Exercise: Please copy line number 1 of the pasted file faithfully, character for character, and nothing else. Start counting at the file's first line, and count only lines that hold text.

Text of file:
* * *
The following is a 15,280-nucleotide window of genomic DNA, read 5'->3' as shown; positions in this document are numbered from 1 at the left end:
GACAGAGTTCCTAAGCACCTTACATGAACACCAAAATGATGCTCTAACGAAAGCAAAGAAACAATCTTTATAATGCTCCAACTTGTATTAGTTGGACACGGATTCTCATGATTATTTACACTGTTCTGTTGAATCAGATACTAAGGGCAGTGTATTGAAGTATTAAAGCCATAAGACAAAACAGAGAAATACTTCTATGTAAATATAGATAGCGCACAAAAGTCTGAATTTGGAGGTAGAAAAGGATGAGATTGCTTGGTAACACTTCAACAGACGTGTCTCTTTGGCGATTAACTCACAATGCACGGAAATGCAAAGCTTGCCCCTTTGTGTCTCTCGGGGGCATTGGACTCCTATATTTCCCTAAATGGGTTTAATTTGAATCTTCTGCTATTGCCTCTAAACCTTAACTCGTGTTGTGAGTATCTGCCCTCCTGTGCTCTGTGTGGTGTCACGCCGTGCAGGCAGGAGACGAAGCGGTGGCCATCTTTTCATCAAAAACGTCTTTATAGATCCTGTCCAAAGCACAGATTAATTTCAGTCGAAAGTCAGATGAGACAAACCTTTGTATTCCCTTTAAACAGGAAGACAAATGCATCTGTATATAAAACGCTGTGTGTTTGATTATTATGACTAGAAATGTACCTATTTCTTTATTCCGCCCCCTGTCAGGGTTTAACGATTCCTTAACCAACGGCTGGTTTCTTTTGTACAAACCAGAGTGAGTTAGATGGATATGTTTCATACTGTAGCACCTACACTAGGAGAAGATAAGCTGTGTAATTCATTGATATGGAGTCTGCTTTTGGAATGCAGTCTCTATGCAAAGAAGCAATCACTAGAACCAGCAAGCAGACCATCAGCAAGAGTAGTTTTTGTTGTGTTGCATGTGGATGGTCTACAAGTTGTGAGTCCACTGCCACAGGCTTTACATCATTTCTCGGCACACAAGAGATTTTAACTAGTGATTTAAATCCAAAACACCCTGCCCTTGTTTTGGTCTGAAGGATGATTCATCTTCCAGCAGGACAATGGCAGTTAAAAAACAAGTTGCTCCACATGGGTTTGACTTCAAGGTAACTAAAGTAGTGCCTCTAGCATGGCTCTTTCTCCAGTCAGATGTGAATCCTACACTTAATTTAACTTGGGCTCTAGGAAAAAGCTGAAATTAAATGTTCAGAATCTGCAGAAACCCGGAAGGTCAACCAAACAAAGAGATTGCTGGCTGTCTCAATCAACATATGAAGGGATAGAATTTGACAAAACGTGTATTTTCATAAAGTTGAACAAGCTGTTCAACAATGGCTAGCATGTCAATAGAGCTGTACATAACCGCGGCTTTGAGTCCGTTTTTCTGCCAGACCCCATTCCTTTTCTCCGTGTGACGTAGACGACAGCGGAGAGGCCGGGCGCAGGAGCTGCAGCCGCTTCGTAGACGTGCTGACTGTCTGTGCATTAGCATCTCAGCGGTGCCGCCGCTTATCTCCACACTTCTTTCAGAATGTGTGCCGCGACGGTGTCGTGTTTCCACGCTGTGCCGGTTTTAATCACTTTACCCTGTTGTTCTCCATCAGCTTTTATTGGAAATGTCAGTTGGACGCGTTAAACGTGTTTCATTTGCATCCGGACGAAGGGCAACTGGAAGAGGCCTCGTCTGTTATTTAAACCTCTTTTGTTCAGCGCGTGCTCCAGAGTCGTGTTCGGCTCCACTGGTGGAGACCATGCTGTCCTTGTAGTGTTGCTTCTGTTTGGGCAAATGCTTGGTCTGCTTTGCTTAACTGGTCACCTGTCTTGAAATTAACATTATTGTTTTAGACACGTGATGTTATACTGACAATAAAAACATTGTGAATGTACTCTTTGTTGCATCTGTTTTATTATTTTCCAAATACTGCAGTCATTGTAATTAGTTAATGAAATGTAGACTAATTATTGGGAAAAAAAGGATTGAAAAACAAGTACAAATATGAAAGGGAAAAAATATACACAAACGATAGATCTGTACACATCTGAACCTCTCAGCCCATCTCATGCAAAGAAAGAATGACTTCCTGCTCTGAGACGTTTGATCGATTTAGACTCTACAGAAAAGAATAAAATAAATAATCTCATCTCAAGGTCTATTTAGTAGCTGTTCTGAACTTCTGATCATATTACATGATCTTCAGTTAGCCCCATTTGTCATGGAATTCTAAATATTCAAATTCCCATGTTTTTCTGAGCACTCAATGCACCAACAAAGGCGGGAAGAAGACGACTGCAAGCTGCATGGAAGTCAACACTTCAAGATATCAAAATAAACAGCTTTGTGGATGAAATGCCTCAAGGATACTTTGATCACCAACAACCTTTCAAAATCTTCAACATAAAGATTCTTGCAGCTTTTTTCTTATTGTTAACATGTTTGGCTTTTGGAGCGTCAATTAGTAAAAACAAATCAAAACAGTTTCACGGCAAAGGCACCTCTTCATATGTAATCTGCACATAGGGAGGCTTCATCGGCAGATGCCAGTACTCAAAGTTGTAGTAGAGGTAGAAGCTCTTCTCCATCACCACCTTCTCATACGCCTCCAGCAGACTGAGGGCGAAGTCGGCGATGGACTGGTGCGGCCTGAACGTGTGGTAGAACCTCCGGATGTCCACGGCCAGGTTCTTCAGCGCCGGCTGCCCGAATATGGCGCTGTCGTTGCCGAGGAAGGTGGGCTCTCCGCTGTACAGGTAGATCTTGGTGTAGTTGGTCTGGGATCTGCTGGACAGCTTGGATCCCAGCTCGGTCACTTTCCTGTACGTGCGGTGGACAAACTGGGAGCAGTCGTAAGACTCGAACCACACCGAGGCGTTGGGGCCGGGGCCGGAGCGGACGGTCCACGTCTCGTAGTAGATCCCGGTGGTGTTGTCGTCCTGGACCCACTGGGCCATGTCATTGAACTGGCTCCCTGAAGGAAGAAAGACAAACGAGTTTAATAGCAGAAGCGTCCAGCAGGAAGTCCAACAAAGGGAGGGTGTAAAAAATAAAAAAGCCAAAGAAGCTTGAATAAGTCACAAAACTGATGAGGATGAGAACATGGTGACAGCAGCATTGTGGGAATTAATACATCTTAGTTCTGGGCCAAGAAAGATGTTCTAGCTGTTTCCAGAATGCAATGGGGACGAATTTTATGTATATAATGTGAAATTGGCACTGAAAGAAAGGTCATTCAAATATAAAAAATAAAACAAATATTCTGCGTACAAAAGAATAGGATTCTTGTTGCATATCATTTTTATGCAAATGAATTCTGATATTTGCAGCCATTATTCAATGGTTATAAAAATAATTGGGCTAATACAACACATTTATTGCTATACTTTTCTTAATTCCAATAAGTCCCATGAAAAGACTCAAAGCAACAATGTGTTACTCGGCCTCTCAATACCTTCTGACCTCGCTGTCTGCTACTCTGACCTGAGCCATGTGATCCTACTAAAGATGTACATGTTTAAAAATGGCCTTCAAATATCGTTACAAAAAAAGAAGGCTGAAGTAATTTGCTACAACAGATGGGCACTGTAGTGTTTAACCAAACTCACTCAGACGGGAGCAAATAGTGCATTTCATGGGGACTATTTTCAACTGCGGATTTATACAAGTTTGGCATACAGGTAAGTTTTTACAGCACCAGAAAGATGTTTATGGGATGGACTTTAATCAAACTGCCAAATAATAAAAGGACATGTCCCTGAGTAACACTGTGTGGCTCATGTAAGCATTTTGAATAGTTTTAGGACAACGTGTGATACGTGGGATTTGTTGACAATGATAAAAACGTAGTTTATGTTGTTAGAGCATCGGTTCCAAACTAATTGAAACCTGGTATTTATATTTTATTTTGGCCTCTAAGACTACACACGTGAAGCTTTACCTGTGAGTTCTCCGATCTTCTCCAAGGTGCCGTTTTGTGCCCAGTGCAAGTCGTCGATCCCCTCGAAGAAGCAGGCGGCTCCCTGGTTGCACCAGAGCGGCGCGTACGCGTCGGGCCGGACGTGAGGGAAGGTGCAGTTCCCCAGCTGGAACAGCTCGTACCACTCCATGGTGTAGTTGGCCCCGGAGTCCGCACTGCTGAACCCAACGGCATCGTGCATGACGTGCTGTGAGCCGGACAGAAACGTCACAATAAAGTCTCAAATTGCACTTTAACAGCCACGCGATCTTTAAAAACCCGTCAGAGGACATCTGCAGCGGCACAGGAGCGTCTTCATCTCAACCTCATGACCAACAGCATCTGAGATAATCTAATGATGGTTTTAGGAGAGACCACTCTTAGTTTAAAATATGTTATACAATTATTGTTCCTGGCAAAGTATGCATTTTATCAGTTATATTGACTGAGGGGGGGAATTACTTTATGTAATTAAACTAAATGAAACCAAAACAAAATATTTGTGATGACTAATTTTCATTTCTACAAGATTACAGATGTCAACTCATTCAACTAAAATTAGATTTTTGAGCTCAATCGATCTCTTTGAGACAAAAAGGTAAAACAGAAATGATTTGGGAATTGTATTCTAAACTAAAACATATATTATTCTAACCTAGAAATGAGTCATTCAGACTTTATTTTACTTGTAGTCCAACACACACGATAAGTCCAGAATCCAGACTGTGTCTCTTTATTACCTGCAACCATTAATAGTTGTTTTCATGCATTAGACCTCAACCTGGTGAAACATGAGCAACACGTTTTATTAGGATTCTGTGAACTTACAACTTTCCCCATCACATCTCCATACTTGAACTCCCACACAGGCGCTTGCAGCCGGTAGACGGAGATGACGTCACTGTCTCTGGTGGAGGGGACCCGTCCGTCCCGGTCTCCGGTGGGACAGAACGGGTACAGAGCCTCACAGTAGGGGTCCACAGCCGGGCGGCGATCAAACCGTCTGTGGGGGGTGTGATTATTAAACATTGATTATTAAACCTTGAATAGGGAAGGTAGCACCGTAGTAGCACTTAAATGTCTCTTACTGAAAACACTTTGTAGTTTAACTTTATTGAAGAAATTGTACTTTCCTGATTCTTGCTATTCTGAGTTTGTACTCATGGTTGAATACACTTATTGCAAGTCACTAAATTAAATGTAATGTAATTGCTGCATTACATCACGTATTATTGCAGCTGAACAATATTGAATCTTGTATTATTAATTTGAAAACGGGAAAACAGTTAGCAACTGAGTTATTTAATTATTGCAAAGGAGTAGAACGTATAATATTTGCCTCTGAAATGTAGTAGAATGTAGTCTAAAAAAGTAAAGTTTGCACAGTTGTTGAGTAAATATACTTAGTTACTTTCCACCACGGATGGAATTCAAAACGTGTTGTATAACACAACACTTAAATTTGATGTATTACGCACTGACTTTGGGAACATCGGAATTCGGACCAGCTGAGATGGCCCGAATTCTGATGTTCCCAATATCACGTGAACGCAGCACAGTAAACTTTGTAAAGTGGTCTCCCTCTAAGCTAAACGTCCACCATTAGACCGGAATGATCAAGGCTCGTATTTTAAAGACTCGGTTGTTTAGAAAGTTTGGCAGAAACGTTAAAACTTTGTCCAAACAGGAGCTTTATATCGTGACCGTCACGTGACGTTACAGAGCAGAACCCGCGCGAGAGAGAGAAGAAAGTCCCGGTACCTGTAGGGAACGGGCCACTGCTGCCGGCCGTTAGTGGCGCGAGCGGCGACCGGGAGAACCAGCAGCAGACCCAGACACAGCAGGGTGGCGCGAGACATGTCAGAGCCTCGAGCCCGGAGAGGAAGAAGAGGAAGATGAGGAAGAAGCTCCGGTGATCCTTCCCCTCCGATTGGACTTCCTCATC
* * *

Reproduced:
The following is a 15,280-nucleotide window of genomic DNA, read 5'->3' as shown; positions in this document are numbered from 1 at the left end: